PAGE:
Betty Duffy

Thursday, July 15, 2010

The Side of the Road

I took my older boys on my walk tonight as part of my new summer paradigm: “Love my kids, enjoy being a family, and get stuff done.” This was an uncharacteristic answer on my part to my husband’s question, “What do you want to do?” as my short term goals often involve avoiding my kids and lying around. Anyway, I said it, and it sounded so simple, so ideal and so attainable, I started to enact it on nights like tonight, for example, when I’d typically walk the dog by myself because I just need to get out of the house and away from everything.

I didn’t realize how much pleasure I was robbing myself of by always moving away from my kids for my down time. These boys are hilarious when you get them away from their little brothers and sister—maybe they need a little down time too—and they don’t need me to talk to them all the time. They have their own mystifying little culture between them.

We took the route to the brick house four doors down from us and approximately two miles away. The road goes over the interstate then snakes around over the river and between the cornfields that rise up on either side of the road in kind of sinister fashion this time of year. It’s been hot lately, so we’ve been walking around with sticky skin, frizzy hair, and red faces since about ten o’clock this morning, and the heat makes everything smell so much stronger: the musky corn, last night’s skunk, the dead creatures on the pavement.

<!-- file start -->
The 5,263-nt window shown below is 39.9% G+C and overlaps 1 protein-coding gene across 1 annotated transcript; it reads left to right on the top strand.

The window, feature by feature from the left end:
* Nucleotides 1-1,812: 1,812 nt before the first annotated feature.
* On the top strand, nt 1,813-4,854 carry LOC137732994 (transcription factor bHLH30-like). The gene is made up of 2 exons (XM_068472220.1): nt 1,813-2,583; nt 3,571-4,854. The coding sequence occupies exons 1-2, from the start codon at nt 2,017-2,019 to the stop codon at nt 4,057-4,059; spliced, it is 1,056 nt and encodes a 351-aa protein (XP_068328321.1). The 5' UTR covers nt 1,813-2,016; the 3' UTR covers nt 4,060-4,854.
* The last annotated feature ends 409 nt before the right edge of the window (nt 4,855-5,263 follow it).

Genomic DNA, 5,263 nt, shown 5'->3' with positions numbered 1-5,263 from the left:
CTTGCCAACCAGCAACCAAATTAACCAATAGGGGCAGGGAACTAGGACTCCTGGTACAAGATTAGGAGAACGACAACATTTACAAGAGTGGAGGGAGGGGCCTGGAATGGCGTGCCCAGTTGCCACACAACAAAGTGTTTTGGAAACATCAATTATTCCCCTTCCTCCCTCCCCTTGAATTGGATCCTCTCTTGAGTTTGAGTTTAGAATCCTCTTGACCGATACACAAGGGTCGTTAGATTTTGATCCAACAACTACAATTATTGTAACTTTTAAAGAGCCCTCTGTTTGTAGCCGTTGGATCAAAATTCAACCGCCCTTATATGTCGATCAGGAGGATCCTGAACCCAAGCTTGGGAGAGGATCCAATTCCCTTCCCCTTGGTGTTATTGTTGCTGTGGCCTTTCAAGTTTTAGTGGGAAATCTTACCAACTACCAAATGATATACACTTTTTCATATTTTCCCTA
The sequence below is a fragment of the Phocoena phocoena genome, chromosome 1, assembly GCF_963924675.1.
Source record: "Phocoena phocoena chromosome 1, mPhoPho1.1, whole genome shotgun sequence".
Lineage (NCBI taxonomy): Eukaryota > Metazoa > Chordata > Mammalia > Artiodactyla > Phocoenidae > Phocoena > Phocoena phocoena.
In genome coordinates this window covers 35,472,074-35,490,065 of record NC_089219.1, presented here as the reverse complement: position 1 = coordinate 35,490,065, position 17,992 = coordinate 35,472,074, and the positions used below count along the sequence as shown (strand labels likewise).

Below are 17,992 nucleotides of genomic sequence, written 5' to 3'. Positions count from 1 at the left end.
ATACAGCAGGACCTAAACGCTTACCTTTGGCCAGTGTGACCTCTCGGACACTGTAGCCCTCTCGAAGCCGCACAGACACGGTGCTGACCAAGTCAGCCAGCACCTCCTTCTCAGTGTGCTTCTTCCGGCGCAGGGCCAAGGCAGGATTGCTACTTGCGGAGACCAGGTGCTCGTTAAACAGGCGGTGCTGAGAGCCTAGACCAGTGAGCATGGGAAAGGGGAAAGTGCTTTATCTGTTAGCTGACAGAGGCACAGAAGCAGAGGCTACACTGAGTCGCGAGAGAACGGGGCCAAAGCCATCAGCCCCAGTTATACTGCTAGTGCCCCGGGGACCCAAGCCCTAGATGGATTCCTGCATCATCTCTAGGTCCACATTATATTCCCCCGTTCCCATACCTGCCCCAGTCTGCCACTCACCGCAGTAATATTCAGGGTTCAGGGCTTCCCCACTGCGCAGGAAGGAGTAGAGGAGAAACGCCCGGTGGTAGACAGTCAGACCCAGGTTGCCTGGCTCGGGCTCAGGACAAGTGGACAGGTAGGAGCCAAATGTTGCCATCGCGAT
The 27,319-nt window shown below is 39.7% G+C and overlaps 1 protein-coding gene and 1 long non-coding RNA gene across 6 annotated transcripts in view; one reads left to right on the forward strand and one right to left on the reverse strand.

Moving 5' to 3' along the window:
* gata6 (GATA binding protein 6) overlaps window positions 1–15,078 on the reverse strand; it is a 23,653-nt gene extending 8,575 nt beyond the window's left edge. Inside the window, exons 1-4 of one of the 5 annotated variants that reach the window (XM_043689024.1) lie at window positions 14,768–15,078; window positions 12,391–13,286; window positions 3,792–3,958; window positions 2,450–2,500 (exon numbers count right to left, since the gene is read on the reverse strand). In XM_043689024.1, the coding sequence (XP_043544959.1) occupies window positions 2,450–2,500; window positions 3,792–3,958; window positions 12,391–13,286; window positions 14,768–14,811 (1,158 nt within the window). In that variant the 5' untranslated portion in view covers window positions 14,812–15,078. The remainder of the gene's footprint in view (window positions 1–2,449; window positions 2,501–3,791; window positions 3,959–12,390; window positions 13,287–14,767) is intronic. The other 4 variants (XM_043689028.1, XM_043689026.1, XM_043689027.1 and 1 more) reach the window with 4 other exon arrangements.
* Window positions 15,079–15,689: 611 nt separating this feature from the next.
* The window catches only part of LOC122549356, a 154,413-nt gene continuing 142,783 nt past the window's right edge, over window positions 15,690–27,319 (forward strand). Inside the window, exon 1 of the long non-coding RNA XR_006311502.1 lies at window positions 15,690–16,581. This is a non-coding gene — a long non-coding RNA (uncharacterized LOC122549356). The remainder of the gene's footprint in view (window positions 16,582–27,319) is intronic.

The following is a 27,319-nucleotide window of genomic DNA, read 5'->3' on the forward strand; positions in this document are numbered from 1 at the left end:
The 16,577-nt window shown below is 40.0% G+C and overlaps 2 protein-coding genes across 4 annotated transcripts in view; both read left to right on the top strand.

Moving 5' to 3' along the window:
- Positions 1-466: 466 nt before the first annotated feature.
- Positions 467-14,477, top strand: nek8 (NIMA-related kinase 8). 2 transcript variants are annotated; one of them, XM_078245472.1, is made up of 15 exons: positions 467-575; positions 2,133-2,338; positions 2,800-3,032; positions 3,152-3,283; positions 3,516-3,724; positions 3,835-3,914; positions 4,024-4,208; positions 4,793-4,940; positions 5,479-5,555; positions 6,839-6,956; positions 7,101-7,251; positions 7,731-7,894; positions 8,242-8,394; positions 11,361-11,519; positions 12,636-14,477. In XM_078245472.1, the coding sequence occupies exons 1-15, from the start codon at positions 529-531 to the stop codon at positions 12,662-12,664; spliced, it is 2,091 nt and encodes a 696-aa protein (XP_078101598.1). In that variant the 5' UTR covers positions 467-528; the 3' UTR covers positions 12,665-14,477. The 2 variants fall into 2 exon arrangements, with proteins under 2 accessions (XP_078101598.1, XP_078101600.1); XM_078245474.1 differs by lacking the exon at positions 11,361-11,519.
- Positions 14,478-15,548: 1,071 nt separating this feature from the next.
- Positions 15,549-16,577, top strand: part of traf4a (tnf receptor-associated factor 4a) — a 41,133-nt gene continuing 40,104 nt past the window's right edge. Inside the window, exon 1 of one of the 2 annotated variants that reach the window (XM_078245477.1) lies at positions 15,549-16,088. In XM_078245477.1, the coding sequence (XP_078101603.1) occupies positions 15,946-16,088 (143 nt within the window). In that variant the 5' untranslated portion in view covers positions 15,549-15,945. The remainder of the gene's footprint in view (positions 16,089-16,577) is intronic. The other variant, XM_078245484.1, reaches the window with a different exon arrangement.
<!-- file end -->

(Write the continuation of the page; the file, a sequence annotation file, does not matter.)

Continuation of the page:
The boys, after standing on the interstate overpass trying to get the truckers to honk at them (many obliged), walked on inspecting all the litter on the side of the road. Country roads seem to collect more litter than other roads, or at least, they are not often cleaned up, and this particular road is one of the worst. In the Springtime, when the snow melts and before the tawny orange lilies sprout along the riverbanks, you can see where people dump all their junk: couches, tires, TVs, coolers, yew clippings, air conditioners, bottles and the occasional porno mag.

I didn’t think about all this clutter with my kids on the walk because in the summer the roadsides are overgrown with Mulberry and Queen Anne’s Lace, but the boys observed EVERYTHING. Fortunately, we didn’t cross any dirty magazines, but they got a huge kick out of someone’s discarded skivvies, and a bottle of Mad Dog was occasion for an impromptu mad dog song that lasted, really, longer than it needed to.

One of them picked up a tree-shaped air freshener that people hang from their rearview mirrors and said it smelled like the deodorizing pucks found in urinals. And it struck me as odd that these boys are old enough to go into men’s bathrooms by themselves and use urinals—and in fact, they have been doing so for some time.

Who taught them to use urinals? It wasn’t me, I know, so I asked them, in what might be one of my most naïve moments as a mother. “Dad taught us to pee standing up. It’s just like using a regular toilet.” This makes perfect sense if you’re a boy, and have the characteristic apparatus. But if you are a woman, as I happen to be, the urinal concept is about as complicated as using a bidet. Who teaches people to use a bidet—and what must that tutorial be like?

Anyway, all this stuff on the side of the road, and my boys inspecting everything as if they were archeologists trying to unearth clues to a long lost people, made me feel a little sad. What will they learn about mankind from all this junk?